Tuesday, February 26, 2008
Color Blind artist Learns to Paint by Hearing
According to an article on the Times Online, Neil Harbisson is a color-blind (Black & white sight only) artist who has recently been given the ability to paint with a full range of colors using a small gadget that allows him to "hear" the hue of the color pallette. He has been fitted with a device called an Eyeborg, which converts 360 colours into different sounds.
"As an art student at Dartington College of Arts in Devon, he painted only in black and white because that is all he saw. But three years ago he met Adam Montandon, a cybernetics expert who came to give a lecture at the college.
After the talk, Montandon was told of Harbisson’s condition and he took up the challenge of solving the problem, enabling Harbisson to paint in colour. The artist suffers from achromatopsia – or complete congenital colour blindness.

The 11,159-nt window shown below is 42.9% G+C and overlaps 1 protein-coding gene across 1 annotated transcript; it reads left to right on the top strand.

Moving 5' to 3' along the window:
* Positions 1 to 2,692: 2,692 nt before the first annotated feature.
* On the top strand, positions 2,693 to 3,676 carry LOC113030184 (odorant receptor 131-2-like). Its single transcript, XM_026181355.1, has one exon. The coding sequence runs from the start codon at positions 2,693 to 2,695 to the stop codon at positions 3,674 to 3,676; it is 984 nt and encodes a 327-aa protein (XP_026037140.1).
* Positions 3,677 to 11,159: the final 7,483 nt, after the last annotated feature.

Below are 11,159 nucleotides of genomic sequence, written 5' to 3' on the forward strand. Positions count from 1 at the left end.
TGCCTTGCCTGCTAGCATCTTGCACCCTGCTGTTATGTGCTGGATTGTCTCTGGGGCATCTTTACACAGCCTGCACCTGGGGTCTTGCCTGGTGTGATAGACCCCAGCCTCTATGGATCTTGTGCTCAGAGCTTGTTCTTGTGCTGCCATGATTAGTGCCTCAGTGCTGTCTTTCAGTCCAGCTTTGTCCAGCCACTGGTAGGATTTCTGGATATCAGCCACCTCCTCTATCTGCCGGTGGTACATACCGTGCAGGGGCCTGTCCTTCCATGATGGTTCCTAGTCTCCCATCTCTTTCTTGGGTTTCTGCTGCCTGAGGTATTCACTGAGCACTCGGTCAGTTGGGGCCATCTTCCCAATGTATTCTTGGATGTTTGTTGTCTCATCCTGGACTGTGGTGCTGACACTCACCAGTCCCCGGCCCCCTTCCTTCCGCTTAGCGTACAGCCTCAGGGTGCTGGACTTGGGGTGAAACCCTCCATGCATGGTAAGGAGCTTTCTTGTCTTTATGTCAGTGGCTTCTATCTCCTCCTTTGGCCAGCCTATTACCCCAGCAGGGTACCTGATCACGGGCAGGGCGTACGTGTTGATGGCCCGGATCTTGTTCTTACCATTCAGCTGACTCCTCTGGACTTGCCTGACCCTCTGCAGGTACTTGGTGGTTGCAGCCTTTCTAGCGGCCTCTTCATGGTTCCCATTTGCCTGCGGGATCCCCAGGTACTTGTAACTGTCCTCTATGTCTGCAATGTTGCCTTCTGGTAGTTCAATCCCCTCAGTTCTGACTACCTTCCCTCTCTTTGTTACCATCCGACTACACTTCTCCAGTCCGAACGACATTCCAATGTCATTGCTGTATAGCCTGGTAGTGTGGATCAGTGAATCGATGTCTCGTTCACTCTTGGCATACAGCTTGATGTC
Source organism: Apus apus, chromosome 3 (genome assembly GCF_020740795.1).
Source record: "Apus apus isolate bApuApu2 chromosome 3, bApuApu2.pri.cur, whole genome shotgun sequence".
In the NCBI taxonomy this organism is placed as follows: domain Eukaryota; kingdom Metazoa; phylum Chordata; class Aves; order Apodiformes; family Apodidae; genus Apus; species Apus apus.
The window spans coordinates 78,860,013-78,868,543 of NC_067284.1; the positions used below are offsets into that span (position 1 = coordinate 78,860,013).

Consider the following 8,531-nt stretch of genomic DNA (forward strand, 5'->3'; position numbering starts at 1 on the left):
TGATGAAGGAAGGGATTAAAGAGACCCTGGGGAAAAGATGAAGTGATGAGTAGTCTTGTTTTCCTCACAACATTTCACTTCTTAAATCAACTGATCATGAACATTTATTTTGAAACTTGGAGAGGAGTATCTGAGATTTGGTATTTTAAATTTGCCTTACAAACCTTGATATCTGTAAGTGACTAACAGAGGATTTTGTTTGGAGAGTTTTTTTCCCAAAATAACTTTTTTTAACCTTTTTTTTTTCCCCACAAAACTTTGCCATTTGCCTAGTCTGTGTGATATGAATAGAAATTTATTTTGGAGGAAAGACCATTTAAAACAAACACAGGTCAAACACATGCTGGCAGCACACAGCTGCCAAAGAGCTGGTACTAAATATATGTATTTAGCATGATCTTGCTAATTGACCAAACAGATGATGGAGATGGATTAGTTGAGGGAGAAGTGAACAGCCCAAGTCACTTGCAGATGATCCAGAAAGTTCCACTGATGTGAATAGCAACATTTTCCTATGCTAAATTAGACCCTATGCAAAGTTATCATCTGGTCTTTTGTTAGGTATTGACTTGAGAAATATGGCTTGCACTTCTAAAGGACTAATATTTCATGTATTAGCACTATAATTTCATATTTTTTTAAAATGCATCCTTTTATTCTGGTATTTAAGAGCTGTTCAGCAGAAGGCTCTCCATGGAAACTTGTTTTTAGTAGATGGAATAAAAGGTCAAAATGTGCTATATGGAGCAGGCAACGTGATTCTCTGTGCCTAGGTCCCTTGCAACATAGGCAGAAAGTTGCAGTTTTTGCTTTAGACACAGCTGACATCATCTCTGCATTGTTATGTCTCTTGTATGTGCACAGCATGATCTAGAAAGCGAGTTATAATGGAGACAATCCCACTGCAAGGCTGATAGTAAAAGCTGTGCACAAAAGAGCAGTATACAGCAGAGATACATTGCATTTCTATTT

Montandon created the Eyeborg system, which is a head-mounted digital camera that reads the colours directly in front of it. The camera is connected to a laptop computer, carried in a backpack, which slows down the frequency of light waves to the frequency of sound waves. The computer then sends the “sound” of each colour to an earpiece worn by Harbisson. Montandon expects the system eventually to be as small as an MP3 player."
How it works
1. Lens examines colour artist is looking at
2. Computer analyses colour and calculates an equivalent sound frequency
3. Earpiece emits a noise to tell artist which colour he is looking at
4. Artist has to learn which sounds identify particular colours